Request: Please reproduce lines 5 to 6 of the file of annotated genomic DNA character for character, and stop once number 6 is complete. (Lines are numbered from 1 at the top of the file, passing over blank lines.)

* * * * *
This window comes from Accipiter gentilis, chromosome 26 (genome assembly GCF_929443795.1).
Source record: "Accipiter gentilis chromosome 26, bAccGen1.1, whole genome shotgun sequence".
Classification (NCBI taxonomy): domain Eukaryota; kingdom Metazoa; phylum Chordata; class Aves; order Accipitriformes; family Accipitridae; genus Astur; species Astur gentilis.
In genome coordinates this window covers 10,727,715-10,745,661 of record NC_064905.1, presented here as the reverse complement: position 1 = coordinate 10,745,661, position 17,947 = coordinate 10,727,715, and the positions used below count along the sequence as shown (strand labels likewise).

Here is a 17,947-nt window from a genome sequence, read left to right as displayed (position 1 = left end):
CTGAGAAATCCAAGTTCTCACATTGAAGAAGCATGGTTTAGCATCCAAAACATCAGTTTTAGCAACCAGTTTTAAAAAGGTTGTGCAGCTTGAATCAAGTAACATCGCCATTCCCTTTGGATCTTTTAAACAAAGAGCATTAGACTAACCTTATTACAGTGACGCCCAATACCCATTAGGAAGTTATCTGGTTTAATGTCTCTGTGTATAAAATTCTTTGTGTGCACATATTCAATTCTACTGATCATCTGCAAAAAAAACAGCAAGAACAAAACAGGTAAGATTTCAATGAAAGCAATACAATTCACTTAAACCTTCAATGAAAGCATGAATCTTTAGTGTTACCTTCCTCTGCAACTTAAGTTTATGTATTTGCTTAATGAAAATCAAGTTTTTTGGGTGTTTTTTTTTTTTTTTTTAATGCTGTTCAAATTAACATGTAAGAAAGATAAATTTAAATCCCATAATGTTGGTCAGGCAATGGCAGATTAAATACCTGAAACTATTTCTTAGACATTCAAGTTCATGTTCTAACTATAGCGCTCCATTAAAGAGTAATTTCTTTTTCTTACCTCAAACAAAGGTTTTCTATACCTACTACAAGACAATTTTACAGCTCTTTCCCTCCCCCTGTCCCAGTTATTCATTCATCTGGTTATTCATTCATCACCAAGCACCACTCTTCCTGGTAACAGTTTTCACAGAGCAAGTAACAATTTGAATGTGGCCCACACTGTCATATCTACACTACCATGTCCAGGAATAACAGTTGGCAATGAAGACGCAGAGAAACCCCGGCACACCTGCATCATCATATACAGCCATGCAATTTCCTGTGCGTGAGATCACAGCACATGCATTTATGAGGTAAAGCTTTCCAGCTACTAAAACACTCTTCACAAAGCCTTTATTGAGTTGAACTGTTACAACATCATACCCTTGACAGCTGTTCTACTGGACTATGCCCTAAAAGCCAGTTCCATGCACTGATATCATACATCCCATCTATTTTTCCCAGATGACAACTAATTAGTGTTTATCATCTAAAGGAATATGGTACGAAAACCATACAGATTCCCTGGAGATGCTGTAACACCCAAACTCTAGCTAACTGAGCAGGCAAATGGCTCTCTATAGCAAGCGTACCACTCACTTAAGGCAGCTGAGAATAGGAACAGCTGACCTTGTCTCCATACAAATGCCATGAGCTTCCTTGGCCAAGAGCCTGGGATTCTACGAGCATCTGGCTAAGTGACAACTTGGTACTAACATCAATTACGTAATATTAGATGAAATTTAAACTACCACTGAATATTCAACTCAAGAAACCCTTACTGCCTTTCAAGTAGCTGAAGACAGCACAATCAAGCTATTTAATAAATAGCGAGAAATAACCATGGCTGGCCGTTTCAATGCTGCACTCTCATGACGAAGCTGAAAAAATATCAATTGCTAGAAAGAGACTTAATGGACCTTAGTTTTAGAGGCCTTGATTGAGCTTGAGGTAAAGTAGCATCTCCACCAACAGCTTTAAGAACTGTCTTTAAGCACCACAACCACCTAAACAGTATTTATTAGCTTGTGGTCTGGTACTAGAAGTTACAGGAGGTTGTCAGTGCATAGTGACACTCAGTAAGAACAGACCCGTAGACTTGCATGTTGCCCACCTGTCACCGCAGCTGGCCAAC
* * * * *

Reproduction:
Here is a 17,947-nt window from a genome sequence, read left to right as displayed (position 1 = left end):
CTGAGAAATCCAAGTTCTCACATTGAAGAAGCATGGTTTAGCATCCAAAACATCAGTTTTAGCAACCAGTTTTAAAAAGGTTGTGCAGCTTGAATCAAGTAACATCGCCATTCCCTTTGGATCTTTTAAACAAAGAGCATTAGACTAACCTTATTACAGTGACGCCCAATACCCATTAGGAAGTTATCTGGTTTAATGTCTCTGTGTATAAAATTCTTTGTGTGCACATATTCAATTCTACTGATCATCTGCAAAAAAAACAGCAAGAACAAAACAGGTAAGATTTCAATGAAAGCAATACAATTCACTTAAACCTTCAATGAAAGCATGAATCTTTAGTGTTACCTTCCTCTGCAACTTAAGTTTATGTATTTGCTTAATGAAAATCAAGTTTTTTGGGTGTTTTTTTTTTTTTTTTTAATGCTGTTCAAATTAACATGTAAGAAAGATAAATTTAAATCCCATAATGTTGGTCAGGCAATGGCAGATTAAATACCTGAAACTATTTCTTAGACATTCAAGTTCATGTTCTAACTATAGCGCTCCATTAAAGAGTAATTTCTTTTTCTTACCTCAAACAAAGGTTTTCTATACCTACTACAAGACAATTTTACAGCTCTTTCCCTCCCCCTGTCCCAGTTATTCATTCATCTGGTTATTCATTCATCACCAAGCACCACTCTTCCTGGTAACAGTTTTCACAGAGCAAGTAACAATTTGAATGTGGCCCACACTGTCATATCTACACTACCATGTCCAGGAATAACAGTTGGCAATGAAGACGCAGAGAAACCCCGGCACACCTGCATCATCATATACAGCCATGCAATTTCCTGTGCGTGAGATCACAGCACATGCATTTATGAGGTAAAGCTTTCCAGCTACTAAAACACTCTTCACAAAGCCTTTATTGAGTTGAACTGTTACAACATCATACCCTTGACAGCTGTTCTACTGGACTATGCCCTAAAAGCCAGTTCCATGCACTGATATCATACATCCCATCTATTTTTCCCAGATGACAACTAATTAGTGTTTATCATCTAAAGGAATATGGTACGAAAACCATACAGATTCCCTGGAGATGCTGTAACACCCAAACTCTAGCTAACTGAGCAGGCAAATGGCTCTCTATAGCAAGCGTACCACTCACTTAAGGCAGCTGAGAATAGGAACAGCTGACCTTGTCTCCATACAAATGCCATGAGCTTCCTTGGCCAAGAGCCTGGGATTCTACGAGCATCTGGCTAAGTGACAACTTGGTACTAACATCAATTACGTAATATTAGATGAAATTTAAACTACCACTGAATATTCAACTCAAGAAACCCTTACTGCCTTTCAAGTAGCTGAAGACAGCACAATCAAGCTATTTAATAAATAGCGAGAAATAACCATGGCTGGCCGTTTCAATGCTGCACTCTCATGACGAAGCTGAAAAAATATCAATTGCTAGAAAGAGACTTAATGGACCTTAGTTTTAGAGGCCTTGATTGAGCTTGAGGTAAAGTAGCATCTCCACCAACAGCTTTAAGAACTGTCTTTAAGCACCACAACCACCTAAACAGTATTTATTAGCTTGTGGTCTGGTACTAGAAGTTACAGGAGGTTGTCAGTGCATAGTGACACTCAGTAAGAACAGACCCGTAGACTTGCATGTTGCCCACCTGTCACCGCAGCTGGCCAAC